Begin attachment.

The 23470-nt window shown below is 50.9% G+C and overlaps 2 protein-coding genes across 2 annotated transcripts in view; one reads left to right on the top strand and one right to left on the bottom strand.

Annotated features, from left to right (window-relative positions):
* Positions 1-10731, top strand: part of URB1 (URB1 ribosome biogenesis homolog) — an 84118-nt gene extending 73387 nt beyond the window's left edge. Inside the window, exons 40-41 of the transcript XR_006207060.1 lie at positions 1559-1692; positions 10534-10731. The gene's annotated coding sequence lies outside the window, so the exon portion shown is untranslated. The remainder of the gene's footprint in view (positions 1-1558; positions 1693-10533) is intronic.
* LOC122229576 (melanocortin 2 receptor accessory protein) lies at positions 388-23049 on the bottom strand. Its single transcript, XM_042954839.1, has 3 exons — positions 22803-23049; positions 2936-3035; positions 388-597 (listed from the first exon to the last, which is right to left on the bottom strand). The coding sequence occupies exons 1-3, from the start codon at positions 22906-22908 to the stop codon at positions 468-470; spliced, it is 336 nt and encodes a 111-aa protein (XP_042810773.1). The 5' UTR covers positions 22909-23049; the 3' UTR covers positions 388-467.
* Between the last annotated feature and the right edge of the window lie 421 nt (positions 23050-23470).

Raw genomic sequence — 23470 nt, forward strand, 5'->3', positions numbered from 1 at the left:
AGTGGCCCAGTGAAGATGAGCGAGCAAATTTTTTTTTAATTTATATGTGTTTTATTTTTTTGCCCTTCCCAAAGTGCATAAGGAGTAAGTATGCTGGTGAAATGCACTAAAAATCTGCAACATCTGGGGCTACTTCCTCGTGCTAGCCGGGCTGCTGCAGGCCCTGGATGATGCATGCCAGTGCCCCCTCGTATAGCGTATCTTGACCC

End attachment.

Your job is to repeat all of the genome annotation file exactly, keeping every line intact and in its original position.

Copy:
The 23470-nt window shown below is 50.9% G+C and overlaps 2 protein-coding genes across 2 annotated transcripts in view; one reads left to right on the top strand and one right to left on the bottom strand.

Annotated features, from left to right (window-relative positions):
* Positions 1-10731, top strand: part of URB1 (URB1 ribosome biogenesis homolog) — an 84118-nt gene extending 73387 nt beyond the window's left edge. Inside the window, exons 40-41 of the transcript XR_006207060.1 lie at positions 1559-1692; positions 10534-10731. The gene's annotated coding sequence lies outside the window, so the exon portion shown is untranslated. The remainder of the gene's footprint in view (positions 1-1558; positions 1693-10533) is intronic.
* LOC122229576 (melanocortin 2 receptor accessory protein) lies at positions 388-23049 on the bottom strand. Its single transcript, XM_042954839.1, has 3 exons — positions 22803-23049; positions 2936-3035; positions 388-597 (listed from the first exon to the last, which is right to left on the bottom strand). The coding sequence occupies exons 1-3, from the start codon at positions 22906-22908 to the stop codon at positions 468-470; spliced, it is 336 nt and encodes a 111-aa protein (XP_042810773.1). The 5' UTR covers positions 22909-23049; the 3' UTR covers positions 388-467.
* Between the last annotated feature and the right edge of the window lie 421 nt (positions 23050-23470).

Raw genomic sequence — 23470 nt, forward strand, 5'->3', positions numbered from 1 at the left:
AGTGGCCCAGTGAAGATGAGCGAGCAAATTTTTTTTTAATTTATATGTGTTTTATTTTTTTGCCCTTCCCAAAGTGCATAAGGAGTAAGTATGCTGGTGAAATGCACTAAAAATCTGCAACATCTGGGGCTACTTCCTCGTGCTAGCCGGGCTGCTGCAGGCCCTGGATGATGCATGCCAGTGCCCCCTCGTATAGCGTATCTTGACCC